Broadband Media

Image searches reinforce gender bias and stereotypes

04 February 2020

Researchers from Rutgers University found that gender bias and stereotypes that correspond with certain occupations are predominant on social media and other digital platforms.

The team focused on online images of men and women in four professions that tend to represent and reinforce existing stereotypes. The occupations were librarians, nurses, computer programmers and civil engineers. Researchers analyzed search results for images of people in each occupation on four platforms: Twitter, NYTimes.com, Wikipedia and Shutterstock. The team compared their results with gender representation of each occupation from the U.S. Bureau of Labor Statistics.

The results showed that gender stereotypes and biases are prevalent on digital platforms. Women are over-represented as librarians and nurses but underrepresented as computer scientists and civil engineers. This was especially prevalent when a collection of content is automated by an algorithm, like Twitter. On platforms where individuals can generate and curate content more directly, stereotypes are more likely to be challenged, for example, NYTimes.com or Shutterstock. NYTimes.com produced images of civil engineers who are women and nurses who are men more often than expected.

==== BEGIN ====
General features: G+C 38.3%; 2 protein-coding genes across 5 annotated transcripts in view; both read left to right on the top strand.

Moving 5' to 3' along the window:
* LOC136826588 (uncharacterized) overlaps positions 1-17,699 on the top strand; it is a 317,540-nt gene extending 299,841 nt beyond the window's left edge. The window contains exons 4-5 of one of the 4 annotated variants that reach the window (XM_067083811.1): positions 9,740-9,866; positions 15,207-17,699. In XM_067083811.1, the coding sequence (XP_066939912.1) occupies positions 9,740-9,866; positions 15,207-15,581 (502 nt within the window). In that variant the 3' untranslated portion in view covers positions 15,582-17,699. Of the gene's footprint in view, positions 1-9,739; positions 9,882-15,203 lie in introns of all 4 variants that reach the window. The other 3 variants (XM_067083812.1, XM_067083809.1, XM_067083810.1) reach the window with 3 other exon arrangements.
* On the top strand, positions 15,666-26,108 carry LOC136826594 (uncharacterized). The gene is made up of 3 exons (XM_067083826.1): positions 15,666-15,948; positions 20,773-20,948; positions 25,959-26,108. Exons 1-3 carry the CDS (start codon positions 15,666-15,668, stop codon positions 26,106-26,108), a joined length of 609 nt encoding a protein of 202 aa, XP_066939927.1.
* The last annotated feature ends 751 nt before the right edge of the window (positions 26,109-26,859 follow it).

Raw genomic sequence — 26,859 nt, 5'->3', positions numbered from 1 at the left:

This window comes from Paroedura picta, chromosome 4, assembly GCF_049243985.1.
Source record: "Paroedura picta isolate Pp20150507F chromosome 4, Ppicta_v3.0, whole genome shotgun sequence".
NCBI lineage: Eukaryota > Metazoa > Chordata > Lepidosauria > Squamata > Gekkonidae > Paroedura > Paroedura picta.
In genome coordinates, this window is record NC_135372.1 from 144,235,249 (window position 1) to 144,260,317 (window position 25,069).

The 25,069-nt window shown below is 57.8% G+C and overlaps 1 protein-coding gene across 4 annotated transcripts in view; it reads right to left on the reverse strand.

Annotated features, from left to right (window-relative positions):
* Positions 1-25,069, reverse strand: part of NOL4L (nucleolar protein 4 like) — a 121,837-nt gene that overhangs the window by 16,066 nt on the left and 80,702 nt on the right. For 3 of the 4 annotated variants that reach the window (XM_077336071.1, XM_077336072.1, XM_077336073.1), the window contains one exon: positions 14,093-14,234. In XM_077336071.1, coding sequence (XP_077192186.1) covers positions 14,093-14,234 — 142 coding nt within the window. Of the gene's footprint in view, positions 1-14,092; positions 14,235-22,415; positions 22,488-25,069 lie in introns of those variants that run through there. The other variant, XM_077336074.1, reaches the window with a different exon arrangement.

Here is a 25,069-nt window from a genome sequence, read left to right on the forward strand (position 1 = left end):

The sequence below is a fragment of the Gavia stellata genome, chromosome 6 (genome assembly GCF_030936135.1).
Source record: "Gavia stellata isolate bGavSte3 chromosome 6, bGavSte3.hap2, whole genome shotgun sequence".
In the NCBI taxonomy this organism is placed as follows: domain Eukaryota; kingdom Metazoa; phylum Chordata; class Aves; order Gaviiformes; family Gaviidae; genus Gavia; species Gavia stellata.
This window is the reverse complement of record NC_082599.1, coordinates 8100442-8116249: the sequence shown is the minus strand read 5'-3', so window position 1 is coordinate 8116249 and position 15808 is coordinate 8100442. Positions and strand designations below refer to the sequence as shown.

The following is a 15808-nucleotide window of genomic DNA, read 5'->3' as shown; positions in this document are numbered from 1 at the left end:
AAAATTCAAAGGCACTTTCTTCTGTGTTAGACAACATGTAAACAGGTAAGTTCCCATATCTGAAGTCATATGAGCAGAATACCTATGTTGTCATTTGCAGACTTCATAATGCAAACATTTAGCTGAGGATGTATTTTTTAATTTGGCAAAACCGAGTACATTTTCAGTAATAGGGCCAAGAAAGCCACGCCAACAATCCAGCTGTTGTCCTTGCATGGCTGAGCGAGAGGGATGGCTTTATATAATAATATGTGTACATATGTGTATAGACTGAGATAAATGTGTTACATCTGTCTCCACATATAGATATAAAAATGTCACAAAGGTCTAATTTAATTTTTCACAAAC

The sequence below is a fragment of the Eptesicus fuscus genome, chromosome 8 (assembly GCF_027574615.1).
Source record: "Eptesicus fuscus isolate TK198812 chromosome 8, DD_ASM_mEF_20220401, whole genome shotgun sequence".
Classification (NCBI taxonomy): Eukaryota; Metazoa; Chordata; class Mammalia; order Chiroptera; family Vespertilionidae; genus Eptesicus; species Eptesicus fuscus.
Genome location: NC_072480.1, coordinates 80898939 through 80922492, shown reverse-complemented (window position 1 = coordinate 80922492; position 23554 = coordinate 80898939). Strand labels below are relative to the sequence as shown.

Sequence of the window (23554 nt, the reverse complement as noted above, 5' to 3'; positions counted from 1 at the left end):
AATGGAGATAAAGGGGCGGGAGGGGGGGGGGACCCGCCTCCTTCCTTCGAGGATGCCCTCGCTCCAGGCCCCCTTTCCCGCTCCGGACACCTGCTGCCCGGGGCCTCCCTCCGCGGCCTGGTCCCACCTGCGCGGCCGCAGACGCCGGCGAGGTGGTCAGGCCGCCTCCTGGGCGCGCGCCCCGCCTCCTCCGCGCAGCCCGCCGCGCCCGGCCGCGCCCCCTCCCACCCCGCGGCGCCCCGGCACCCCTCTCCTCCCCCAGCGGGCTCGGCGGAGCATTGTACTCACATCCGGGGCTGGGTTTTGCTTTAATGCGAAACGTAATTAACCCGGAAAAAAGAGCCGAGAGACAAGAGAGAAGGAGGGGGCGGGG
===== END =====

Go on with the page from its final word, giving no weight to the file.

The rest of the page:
There has been some progress toward equality in the gendered presentation of images from 2018 to 2019. For example, more women were shown in images for male-dominated professions on Twitter in 2019 than in 2018.

Gender bias limits the ability to select careers that suit a person’s personality, rather than what they are expected to do. It also impedes fair practices, pay equity and equality.

Understanding the prevalence and patterns of bias in images is essential in breaking stereotypes. This study helps prevent bias from being designed and coded into digital media platforms, algorithms and AI software. This would help content creators and platform designers identify if they should use algorithm-heavy or human-heavy curation is suited for a task.

This study was published in the Journal of the Association for Information Science and Technology.



Powered by CR4, the Engineering Community

Discussion – 0 comments

By posting a comment you confirm that you have read and accept our Posting Rules and Terms of Use.
Engineering Newsletter Signup
Get the Engineering360
Stay up to date on:
Features the top stories, latest news, charts, insights and more on the end-to-end electronics value chain.
Advertisement
Weekly Newsletter
Get news, research, and analysis
on the Electronics industry in your
inbox every week - for FREE
Sign up for our FREE eNewsletter
Advertisement